The Army drafted Gerald Martin in June 1942. Despite weighing 15 pounds under the minimum, he joined the Army Air Forces and attended clerical and administration school at Fort Logan, Colo. After training, Martin went to Peterson Field to learn photo reconnaissance and mapping.
In March 1943, he was one of the first of ten enlisted men serving with the 6th Photo Reconnaissance and Mapping Group. Later, in September of the same year, Martin deployed overseas, first to Australia and then to New Guinea.
From New Guinea, Martin and his unit moved on to Leyte in the Philippines. Leyte received Japanese kamikaze pilots attacks. Martin witnessed one crash into a ship next to him. After the Allies captured Leyte, Martin moved on to Luzon and saw Manila in ruins. He then traveled to Okinawa and saw photos of post-bombing Hiroshima. Martin left the military shortly after.
When he returned home, Martin began a career in photography, showing pictures of his travels from around the world. He was also active with the Kalamazoo Aviation History Museum where he often talked on the importance of reconnaissance during World War II.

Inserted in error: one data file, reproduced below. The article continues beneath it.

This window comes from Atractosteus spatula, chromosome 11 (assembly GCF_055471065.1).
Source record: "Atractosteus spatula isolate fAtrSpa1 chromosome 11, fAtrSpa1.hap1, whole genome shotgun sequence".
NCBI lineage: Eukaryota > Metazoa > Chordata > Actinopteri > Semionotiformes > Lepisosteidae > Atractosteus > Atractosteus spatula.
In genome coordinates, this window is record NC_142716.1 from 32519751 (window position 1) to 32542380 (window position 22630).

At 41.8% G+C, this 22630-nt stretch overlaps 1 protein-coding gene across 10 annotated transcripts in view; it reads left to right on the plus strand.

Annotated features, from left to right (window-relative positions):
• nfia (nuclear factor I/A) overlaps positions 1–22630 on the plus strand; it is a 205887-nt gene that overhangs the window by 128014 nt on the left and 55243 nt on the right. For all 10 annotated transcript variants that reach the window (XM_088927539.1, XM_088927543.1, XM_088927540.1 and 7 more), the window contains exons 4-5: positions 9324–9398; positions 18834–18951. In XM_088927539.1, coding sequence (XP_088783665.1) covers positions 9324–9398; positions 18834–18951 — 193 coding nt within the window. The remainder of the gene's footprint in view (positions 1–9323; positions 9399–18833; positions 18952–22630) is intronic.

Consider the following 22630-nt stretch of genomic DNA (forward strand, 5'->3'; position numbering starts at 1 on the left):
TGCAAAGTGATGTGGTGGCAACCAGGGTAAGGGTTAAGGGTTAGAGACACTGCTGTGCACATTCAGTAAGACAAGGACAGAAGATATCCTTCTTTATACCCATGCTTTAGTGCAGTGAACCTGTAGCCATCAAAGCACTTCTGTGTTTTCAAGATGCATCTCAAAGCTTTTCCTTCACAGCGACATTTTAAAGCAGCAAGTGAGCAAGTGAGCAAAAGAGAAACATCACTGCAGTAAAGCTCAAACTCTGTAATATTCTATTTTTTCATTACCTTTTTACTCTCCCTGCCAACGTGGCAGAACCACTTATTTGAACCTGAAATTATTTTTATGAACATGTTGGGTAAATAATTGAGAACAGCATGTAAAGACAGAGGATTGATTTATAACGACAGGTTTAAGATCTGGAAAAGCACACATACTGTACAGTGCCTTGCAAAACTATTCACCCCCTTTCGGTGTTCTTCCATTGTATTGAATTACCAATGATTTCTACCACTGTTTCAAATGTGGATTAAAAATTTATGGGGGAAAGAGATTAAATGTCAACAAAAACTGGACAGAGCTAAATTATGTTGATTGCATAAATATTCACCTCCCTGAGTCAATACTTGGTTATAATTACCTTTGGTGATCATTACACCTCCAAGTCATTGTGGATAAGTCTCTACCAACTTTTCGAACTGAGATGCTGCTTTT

Martin died in 2011.
More of his story can be found at http://memory.loc.gov/diglib/vhp/story/loc.natlib.afc2001001.00328/.
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Veterans History Project
This #VeteranOfTheDay profile was created with interviews submitted to the Veterans History Project. The project collects, preserves, and makes accessible the personal accounts of American war Veterans so that future generations may hear directly from Veterans and better understand the realities of war. Find out more at http://www.loc.gov/vets/.
Writer: Savannah Labbe
Editor: Michelle Cannon
Fact checker: Nohely Diaz
Graphic artist: Robert McPherson